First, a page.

Sport
Luis Suarez and Lionel Messi during Barcelona training in August
footballPete Jenson co-ghost wrote Suarez’s autobiography and reveals how desperate he's been to return
News
newsMcKamey Manor says 'there is no escape until the tour is completed'
Voices
Hunted: A stag lies dead on Jura, where David Cameron holidays and has himself stalked deer
voicesThe Scotland I know is becoming a playground for the rich
News
people
PROMOTED VIDEO
Have you tried new the Independent Digital Edition apps?
Arts and Entertainment
Architect Frank Gehry is regarded by many as the most important architect of the modern era
arts + entsGehry has declared that 98 per cent of modern architecture is "s**t"
Money
Welcome to tinsel town: retailers such as Selfridges will be Santa's little helpers this Christmas, working hard to persuade shoppers to stock up on gifts
news
Arts and Entertainment
Soul singer Sam Smith cleared up at the Mobo awards this week
newsSam Smith’s Mobo triumph is just the latest example of a trend
News
Laurence Easeman and Russell Brand
people
Sport
Fans of Dulwich Hamlet FC at their ground Champion Hill
footballFans are rejecting the £2,000 season tickets, officious stewarding, and airline-stadium sponsorship
News
Shami Chakrabarti
people
Arts and Entertainment
Benedict Cumberbatch has refused to deny his involvement in the upcoming new Star Wars film
filmBenedict Cumberbatch reignites Star Wars 7 rumours
Sport
football
News
news
Caption competition
Caption competition
Latest stories from i100
Daily Quiz
Independent Dating
and  

By clicking 'Search' you
are agreeing to our
Terms of Use.

Career Services
iJobs Job Widget
iJobs General

Maths Teacher

£110 - £200 per day: Randstad Education Leeds: Secondary Maths Teacher for spe...

Business Analyst - Surrey - Permanent - Up to £50k DOE

£40000 - £50000 Per Annum Excellent benefits: Clearwater People Solutions Ltd:...

***ASP.NET Developer - Cheshire - £35k - Permanent***

£30000 - £35000 Per Annum Excellent benefits: Clearwater People Solutions Ltd:...

***Solutions Architect*** - Brighton - £40k - Permanent

£35000 - £40000 Per Annum Excellent benefits: Clearwater People Solutions Ltd:...

Day In a Page

Wilko Johnson, now the bad news: musician splits with manager after police investigate assault claims

Wilko Johnson, now the bad news

Former Dr Feelgood splits with manager after police investigate assault claims
Mark Udall: The Democrat Senator with a fight on his hands ahead of the US midterm elections

Mark Udall: The Democrat Senator with a fight on his hands

The Senator for Colorado is for gay rights, for abortion rights – and in the Republicans’ sights as they threaten to take control of the Senate next month
New discoveries show more contact between far-flung prehistoric humans than had been thought

New discoveries show more contact between far-flung prehistoric humans than had been thought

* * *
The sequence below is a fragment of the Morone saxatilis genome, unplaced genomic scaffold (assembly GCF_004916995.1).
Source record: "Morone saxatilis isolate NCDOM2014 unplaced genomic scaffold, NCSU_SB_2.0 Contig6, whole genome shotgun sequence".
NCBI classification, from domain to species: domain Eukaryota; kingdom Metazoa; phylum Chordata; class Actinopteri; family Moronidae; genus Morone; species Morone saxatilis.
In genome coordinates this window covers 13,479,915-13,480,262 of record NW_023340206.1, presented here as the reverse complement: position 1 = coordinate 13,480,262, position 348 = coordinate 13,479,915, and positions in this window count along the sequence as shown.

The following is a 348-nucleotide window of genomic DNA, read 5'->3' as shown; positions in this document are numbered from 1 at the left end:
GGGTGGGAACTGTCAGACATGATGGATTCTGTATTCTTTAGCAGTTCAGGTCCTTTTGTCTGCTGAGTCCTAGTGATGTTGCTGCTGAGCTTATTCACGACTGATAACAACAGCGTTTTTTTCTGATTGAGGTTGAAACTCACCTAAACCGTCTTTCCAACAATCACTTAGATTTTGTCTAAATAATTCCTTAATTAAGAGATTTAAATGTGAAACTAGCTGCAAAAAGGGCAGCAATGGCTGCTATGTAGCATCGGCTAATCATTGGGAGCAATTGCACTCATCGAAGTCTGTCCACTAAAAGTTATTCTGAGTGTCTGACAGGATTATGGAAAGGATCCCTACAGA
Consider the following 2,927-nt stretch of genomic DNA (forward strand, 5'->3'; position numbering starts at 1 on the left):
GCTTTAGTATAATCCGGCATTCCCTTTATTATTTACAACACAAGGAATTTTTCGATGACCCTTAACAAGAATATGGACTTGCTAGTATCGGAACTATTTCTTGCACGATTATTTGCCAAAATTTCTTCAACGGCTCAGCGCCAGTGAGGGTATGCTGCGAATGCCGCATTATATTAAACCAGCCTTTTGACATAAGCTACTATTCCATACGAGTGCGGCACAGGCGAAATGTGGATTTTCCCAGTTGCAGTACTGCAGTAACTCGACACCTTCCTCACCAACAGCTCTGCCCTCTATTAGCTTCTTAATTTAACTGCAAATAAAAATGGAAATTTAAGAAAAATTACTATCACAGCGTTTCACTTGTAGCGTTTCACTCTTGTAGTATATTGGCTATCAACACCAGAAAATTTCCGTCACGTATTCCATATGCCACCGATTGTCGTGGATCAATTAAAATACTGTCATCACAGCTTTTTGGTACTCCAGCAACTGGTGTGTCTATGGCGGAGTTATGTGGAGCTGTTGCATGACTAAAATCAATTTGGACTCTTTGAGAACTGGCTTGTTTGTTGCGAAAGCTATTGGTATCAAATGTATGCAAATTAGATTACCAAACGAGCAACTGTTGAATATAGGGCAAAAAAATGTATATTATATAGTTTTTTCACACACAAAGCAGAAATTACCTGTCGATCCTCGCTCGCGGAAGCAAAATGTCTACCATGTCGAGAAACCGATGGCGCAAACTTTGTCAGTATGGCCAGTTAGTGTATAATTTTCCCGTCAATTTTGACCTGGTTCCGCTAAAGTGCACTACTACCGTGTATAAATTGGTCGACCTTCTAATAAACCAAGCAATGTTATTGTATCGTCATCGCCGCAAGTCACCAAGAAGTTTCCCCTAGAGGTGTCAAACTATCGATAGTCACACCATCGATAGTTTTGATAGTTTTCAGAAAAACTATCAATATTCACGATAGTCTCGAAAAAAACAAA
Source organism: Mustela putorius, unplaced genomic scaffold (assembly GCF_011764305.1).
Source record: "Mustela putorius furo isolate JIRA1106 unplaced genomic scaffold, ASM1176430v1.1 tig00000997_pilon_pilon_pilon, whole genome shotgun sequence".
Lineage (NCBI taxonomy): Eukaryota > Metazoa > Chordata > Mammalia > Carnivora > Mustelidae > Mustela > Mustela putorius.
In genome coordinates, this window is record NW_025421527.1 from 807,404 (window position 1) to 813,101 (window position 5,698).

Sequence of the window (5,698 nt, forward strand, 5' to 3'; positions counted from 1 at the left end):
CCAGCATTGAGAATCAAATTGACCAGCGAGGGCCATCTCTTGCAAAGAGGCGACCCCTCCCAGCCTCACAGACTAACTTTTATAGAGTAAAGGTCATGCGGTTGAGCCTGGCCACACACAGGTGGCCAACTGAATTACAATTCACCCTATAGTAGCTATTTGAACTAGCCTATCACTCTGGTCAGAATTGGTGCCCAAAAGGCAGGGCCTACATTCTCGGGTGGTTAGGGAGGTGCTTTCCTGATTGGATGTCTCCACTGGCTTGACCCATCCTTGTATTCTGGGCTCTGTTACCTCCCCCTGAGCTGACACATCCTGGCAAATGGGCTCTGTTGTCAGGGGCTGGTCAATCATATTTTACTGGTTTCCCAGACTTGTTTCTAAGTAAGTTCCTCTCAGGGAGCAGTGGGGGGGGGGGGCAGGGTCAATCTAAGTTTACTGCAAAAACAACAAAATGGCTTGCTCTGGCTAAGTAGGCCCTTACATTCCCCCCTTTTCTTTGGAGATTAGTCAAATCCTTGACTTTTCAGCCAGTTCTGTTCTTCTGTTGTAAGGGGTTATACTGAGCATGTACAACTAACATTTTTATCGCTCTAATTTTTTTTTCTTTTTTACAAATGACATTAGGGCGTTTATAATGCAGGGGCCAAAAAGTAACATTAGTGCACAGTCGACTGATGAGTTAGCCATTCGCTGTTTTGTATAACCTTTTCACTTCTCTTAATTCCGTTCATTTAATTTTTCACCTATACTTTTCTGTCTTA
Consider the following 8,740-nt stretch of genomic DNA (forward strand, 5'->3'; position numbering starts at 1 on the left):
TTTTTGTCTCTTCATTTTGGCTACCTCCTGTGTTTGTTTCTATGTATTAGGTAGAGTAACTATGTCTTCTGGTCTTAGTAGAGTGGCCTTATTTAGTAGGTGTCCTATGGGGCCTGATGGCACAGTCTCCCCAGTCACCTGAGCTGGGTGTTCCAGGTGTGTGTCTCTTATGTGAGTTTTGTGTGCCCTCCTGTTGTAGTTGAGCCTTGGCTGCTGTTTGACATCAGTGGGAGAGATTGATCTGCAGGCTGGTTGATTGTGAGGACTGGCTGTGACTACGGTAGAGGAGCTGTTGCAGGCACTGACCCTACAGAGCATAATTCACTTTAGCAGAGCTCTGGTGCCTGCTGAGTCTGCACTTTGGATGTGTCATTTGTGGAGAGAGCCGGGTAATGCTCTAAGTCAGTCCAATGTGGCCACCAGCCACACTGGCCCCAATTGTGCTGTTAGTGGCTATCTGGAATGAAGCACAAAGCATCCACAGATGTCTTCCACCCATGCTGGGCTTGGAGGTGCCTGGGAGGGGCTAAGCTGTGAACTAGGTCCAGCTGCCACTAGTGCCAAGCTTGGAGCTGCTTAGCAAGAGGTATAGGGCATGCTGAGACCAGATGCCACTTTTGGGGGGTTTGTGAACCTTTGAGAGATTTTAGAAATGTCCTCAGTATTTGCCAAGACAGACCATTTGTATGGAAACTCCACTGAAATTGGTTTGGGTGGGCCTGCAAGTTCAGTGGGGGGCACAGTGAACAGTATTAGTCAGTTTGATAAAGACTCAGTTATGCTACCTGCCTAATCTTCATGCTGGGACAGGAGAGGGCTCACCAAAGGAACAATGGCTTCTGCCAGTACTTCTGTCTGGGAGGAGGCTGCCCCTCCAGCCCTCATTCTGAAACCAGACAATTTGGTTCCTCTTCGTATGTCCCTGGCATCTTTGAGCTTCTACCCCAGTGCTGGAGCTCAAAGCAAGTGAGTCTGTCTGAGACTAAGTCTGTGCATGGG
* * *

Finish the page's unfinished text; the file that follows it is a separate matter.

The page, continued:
Evidence found of contact between Easter Islanders and South America
Cerys Matthews reveals how her uncle taped 150 interviews for a biography of Dylan Thomas

Cerys Matthews on Dylan Thomas

The singer reveals how her uncle taped 150 interviews for a biography of the famous Welsh poet
DIY is not fun and we've finally realised this as a nation

Homebase closures: 'DIY is not fun'

Homebase has announced the closure of one in four of its stores. Nick Harding, who never did know his awl from his elbow, is glad to see the back of DIY
The Battle of the Five Armies: Air New Zealand releases new Hobbit-inspired in-flight video

Air New Zealand's wizard in-flight video

The airline has released a new Hobbit-inspired clip dubbed "The most epic safety video ever made"
Pumpkin spice is the flavour of the month - but can you stomach the sweetness?

Pumpkin spice is the flavour of the month

The combination of cinnamon, clove, nutmeg (and no actual pumpkin), now flavours everything from lattes to cream cheese in the US
11 best sonic skincare brushes

11 best sonic skincare brushes

Forget the flannel - take skincare to the next level by using your favourite cleanser with a sonic facial brush
Paul Scholes column: I'm not worried about Manchester United's defence - Chelsea test can be the making of Phil Jones and Marcos Rojo

Paul Scholes column

I'm not worried about Manchester United's defence - Chelsea test can be the making of Jones and Rojo
Frank Warren: Boxing has its problems but in all my time I've never seen a crooked fight

Frank Warren: Boxing has its problems but in all my time I've never seen a crooked fight

While other sports are stalked by corruption, we are an easy target for the critics
Jamie Roberts exclusive interview: 'I'm a man of my word – I'll stay in Paris'

Jamie Roberts: 'I'm a man of my word – I'll stay in Paris'

Wales centre says he’s not coming home but is looking to establish himself at Racing Métro
How could three tourists have been battered within an inch of their lives by a burglar in a plush London hotel?

A crime that reveals London's dark heart

How could three tourists have been battered within an inch of their lives by a burglar in a plush London hotel?
Meet 'Porridge' and 'Vampire': Chinese state TV is offering advice for citizens picking a Western moniker

Lost in translation: Western monikers

Chinese state TV is offering advice for citizens picking a Western moniker. Simon Usborne, who met a 'Porridge' and a 'Vampire' while in China, can see the problem
Handy hacks that make life easier: New book reveals how to rid your inbox of spam, protect your passwords and amplify your iPhone

Handy hacks that make life easier

New book reveals how to rid your email inbox of spam, protect your passwords and amplify your iPhone with a loo-roll
KidZania lets children try their hands at being a firefighter, doctor or factory worker for the day

KidZania: It's a small world

The new 'educational entertainment experience' in London's Shepherd's Bush will allow children to try out the jobs that are usually undertaken by adults, including firefighter, doctor or factory worker